Anxiety and depression, as opposed to worry and sadness, tend to be focused on the unique conditions of the self. Intuition can seem related to these feeling states, but it is distinct. Intuition is informative, and can live alongside anxiety. Like when you’re in a situation and something “just doesn’t feel right.” I’m a proponent of listening to both, in many cases there’s no harm is exiting a situation that feels off even if you’re wrong. But intuition helps us discern between anxiety that is about our harmful beliefs and past traumas, and anxiety that is the body’s way of communicating something that is felt but hasn’t materialized in the physical yet.
It surprises me that intuition is not universally a part of trauma therapy. How can one manage trauma responses without tuning into something outside of that experience? How do we know the difference?
It also doesn’t surprise me. There are countless euphemisms for intuition in the therapeutic language that reframe it in a Eurocentric, scientific method. Associations, “wise mind,” dream analysis, the “field” in Gestalt therapy, sublimation, introjection and repression in service of the ego, a moment of clarity or breakthrough…I could go on. I think it does some damage to the therapist to deny the role of intuition in their work, because without that awareness you can’t hold effective boundaries on this level. It does a disservice to clients too because it gives the impression that therapists have access to secret knowledge. It’s a missed opportunity to acknowledge that this skill is available to everyone and it can be learned. It neglects to explore a vital skill of learning how to turn that awareness off when you’re around people who are harmful or are not consenting to this level of attunement.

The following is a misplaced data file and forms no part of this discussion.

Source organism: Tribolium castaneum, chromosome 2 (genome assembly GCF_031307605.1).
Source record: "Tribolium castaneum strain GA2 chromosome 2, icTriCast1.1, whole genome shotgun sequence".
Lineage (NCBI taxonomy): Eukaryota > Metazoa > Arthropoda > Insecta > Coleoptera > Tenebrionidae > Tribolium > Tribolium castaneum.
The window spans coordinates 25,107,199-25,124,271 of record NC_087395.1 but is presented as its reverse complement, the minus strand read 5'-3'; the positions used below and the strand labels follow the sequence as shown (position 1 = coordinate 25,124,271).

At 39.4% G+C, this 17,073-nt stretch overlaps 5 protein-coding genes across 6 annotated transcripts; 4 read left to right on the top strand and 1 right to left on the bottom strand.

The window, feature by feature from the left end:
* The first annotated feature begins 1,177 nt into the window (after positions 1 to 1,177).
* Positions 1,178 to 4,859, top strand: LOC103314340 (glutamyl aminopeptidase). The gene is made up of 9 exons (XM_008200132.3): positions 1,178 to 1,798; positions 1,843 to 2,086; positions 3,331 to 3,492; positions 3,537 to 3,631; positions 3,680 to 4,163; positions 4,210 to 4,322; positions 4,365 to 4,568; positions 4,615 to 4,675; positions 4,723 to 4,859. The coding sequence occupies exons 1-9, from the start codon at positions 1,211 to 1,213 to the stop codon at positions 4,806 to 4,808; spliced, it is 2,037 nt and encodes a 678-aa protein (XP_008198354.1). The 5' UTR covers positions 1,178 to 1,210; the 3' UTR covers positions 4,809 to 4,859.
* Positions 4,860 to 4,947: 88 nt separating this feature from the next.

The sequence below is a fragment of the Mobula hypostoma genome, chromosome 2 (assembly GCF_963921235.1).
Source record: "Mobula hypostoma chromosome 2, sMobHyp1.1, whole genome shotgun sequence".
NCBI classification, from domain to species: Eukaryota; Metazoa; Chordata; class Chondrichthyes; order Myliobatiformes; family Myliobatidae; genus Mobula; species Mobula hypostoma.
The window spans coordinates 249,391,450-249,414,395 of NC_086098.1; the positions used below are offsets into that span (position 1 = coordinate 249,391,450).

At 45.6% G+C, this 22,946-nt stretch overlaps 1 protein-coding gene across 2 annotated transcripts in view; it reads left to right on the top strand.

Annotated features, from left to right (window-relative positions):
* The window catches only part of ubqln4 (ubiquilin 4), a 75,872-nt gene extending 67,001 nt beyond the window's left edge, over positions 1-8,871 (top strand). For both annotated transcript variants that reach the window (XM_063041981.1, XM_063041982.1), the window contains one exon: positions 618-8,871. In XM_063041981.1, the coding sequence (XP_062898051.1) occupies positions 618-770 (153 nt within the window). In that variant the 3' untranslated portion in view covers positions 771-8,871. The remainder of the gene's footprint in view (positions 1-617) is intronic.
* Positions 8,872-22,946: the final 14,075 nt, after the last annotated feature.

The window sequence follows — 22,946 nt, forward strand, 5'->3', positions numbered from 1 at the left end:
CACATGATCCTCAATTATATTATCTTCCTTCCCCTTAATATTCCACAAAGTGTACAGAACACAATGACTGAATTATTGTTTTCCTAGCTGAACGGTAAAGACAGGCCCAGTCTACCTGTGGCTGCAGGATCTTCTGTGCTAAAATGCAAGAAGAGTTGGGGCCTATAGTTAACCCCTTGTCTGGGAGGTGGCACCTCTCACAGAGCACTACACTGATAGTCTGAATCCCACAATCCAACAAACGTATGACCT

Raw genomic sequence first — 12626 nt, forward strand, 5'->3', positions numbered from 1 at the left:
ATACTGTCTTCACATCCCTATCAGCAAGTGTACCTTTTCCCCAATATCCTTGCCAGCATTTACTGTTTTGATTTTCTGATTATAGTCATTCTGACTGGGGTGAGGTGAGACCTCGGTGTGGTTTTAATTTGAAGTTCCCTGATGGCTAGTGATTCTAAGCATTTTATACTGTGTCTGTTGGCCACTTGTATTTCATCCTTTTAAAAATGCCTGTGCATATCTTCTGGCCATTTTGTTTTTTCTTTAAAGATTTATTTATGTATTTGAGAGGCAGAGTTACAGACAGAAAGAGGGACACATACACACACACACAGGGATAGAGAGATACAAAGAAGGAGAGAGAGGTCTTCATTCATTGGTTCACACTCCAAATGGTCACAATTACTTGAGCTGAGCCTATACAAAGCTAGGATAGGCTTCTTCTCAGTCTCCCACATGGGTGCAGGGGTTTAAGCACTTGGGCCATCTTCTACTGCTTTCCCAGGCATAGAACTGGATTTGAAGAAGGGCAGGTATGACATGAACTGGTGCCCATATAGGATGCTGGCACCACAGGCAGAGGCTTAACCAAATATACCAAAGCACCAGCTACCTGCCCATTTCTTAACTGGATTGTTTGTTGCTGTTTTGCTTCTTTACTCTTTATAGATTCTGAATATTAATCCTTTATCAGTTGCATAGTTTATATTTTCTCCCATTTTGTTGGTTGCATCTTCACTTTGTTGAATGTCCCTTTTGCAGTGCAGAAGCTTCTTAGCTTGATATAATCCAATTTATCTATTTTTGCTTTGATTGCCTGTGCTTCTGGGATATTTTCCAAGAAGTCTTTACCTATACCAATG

I’ve been wanting to explore intuition more directly in a class for a while. Although I was already highly intuitive and psychic before taking classes myself, I benefited from the class environment tremendously. It’s easy to become caught up in self-doubt, and it’s refreshing to connect with other people who hold similar interests. I also feel I have a unique take on it from my years of trauma-focused therapy!
This May I will be offering a four week class called Tuning In, and it’s all about cultivating your intuition sense by sense. It will be recorded, if you choose you could attend it remotely if it doesn’t fit your schedule (let me know in the notes). You will also be able to download the recordings to return to in the future. But my hope is that it can be a supportive space in addition to a place of learning. If you have an interest in this group, this group is for you. You do not need to have a professional interest in psychic awareness, although we can talk about client work. You don’t need to be interested in spirit guides or communication with the unseen realms, though we’ll explore that too if folks are interested.
Let this be a gathering space to connect with some like-minded people, practice tuning in as a group, and bring this unique form of magic more actively into your life!